Since becoming president of the New York City Housing Development Corp.last month, Marc Jahr's main focus hasn't been on developing new programs, but simply getting enough borrowing capacity under the private-activity bond volume cap to keep up with demand.
The HDC has about $1.6 billion of housing developments in the pipeline, of which $950 million are seeking tax-exempt financing.
This "is a very sound agency, with a very strong set of programs, and a very large pipeline," Jahr said. "We're not going to ignore opportunities that are going to arise in the future and we're prepared to develop new initiatives, [but] right now the first goal is to try to secure the cap necessary to do a billion pipeline in 2008."
In past years, the HDC benefited from a large supply of unused private-activity bonding capacity allocated to it by the state to finance the construction and renovation of affordable housing and play a key role in implementing Mayor Michael Bloomberg's plan to create or preserve 165,000 units of housing. But these days capacity under the private activity volume cap has become a scarce resource.
The HDC has sold $7.58 billion of bonds in the past ten years, according to Thomson Financial data. Slightly more than half of that was sold from 2004 to 2006. As volume cap ran out, new money bond issuance dropped from $1.41 billion in 2006 to $622.7 million last year. The corporation expects to get its initial cap allocation by the end of the month.
A provision in Congress' economic stimulus package that would have raised volume cap for housing nationally failed to pass the Senate last week, but separate legislation is still possible.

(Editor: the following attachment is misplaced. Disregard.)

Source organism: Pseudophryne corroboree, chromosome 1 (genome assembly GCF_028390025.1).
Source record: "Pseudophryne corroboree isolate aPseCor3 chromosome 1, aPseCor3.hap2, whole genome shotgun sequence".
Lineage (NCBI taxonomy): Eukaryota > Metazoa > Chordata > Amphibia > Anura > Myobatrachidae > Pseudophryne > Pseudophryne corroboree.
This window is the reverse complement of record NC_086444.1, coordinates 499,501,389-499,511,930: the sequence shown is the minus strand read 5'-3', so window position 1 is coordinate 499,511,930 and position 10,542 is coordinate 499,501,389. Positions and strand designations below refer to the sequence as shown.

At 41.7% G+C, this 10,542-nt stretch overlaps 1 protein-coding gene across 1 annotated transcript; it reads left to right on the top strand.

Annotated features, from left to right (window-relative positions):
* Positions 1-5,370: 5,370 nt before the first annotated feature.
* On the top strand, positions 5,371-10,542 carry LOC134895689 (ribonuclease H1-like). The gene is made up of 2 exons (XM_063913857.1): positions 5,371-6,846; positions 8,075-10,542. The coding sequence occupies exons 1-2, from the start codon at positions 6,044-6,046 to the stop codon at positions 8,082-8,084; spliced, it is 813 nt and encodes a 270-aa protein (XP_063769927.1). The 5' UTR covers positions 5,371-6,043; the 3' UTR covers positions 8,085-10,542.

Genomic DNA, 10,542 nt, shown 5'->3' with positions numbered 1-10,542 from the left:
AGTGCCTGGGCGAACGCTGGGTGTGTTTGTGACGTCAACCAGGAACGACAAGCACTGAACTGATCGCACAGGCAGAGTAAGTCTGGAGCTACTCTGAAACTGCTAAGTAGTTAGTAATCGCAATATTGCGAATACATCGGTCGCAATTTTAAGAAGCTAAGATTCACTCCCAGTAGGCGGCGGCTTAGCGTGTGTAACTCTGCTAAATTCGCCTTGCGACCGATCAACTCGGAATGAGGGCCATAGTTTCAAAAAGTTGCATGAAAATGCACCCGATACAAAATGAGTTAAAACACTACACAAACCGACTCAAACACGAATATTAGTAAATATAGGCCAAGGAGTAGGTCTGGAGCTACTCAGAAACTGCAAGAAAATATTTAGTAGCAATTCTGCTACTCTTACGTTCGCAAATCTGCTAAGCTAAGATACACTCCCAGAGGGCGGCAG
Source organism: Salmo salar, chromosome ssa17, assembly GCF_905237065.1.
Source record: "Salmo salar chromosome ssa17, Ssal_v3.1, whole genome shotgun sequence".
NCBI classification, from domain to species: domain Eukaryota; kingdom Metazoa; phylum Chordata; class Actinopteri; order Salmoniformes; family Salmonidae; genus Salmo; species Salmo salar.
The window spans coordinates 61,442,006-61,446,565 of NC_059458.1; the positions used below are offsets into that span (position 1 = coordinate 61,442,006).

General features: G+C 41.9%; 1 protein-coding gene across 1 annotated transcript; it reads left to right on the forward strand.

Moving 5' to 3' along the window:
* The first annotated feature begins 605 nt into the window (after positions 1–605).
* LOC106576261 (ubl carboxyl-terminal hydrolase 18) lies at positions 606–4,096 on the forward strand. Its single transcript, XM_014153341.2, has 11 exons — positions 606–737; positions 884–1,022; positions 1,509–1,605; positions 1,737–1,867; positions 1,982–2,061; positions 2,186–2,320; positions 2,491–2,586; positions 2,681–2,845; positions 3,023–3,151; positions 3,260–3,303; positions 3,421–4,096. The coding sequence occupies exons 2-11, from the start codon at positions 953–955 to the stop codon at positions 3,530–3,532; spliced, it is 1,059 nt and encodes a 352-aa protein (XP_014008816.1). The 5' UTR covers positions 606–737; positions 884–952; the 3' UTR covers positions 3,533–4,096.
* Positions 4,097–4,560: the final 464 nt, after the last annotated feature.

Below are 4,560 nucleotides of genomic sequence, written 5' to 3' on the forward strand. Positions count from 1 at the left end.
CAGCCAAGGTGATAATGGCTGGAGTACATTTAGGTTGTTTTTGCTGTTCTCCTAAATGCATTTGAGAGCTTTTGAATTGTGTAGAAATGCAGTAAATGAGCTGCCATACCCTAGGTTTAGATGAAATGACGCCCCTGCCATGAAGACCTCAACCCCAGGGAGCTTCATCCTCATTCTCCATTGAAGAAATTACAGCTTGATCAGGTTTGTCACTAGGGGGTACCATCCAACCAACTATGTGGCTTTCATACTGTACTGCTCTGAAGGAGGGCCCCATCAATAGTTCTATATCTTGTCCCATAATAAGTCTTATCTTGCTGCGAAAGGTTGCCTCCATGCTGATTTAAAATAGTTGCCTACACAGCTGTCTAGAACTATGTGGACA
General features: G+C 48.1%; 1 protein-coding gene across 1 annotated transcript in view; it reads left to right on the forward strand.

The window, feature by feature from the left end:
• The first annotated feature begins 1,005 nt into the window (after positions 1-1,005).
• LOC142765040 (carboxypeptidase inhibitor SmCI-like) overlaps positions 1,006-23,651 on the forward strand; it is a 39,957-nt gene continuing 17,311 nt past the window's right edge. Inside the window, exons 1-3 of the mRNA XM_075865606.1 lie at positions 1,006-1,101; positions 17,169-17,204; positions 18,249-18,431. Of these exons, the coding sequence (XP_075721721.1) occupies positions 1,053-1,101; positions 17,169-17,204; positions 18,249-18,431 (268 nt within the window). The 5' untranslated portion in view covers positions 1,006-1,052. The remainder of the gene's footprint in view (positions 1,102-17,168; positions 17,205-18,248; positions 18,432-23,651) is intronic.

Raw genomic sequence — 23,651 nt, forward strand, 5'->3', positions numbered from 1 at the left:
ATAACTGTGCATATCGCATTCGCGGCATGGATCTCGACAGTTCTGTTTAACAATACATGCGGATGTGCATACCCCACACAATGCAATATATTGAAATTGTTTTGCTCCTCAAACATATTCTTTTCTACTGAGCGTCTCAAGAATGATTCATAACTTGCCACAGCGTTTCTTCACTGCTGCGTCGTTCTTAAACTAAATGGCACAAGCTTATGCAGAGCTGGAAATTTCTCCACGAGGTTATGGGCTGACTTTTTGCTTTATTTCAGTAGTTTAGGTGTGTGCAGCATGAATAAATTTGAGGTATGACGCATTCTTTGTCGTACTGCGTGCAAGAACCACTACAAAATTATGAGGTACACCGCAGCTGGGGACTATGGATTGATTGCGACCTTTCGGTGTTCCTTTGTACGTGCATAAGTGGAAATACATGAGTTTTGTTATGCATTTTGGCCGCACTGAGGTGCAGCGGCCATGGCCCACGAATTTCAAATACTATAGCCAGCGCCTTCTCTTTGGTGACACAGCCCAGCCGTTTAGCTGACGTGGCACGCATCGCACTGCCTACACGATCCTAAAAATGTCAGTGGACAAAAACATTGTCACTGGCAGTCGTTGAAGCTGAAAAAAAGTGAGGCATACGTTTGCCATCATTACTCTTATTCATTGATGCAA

Rising construction costs and changes in the tax credit market have contributed to the volume cap problem.
In the last four years, total development costs for low and middle income projects financed by the HDC have increased 45%, he said. Compounding the problem are increasing yields and falling prices on tax credits sold by developers to raise equity for projects.
"It's a pity to have good affordable housing projects in a city that desperately needs affordable housing for virtually all income levels, to have them sitting at the starting line with their engines idling. That would be truly unfortunate, so we need more cap," Jahr said.
Jahr replaced Emily Youssouf, who left in October to form an affordable housing unit at JPMorgan. He has spent 26 years in affordable housing and community development on both the for profit and nonprofit sides.
Prior to coming to the HDC, Jahr oversaw community development real estate lending in the greater New York area at Citi where his group, among other things, provided letters of credit and underwriting for some HDC deals. From 1990 to 2002 he worked at the national nonprofit Local Initiatives Support Corporation, a nonprofit organization that helps local development organizations to improve distressed communities.
New York State Housing Finance Agency president Priscilla Almodovar praised Jahr's experience.
"Though in office only a short time, Marc has already brought the type of commitment and collaboration needed to marshal limited resources like volume cap," she said in a statement.
The one new initiative Jahr is talking about involves apartments for college students and faculty.
"Both the College of Staten Island and Queens College are very anxious to do that form of housing because if they're going to compete for both students and faculty, they need to provide people with housing opportunities in the city that otherwise might not exist or are too expensive," he said.
The HDC is engaged in talks with both colleges, Jahr said. q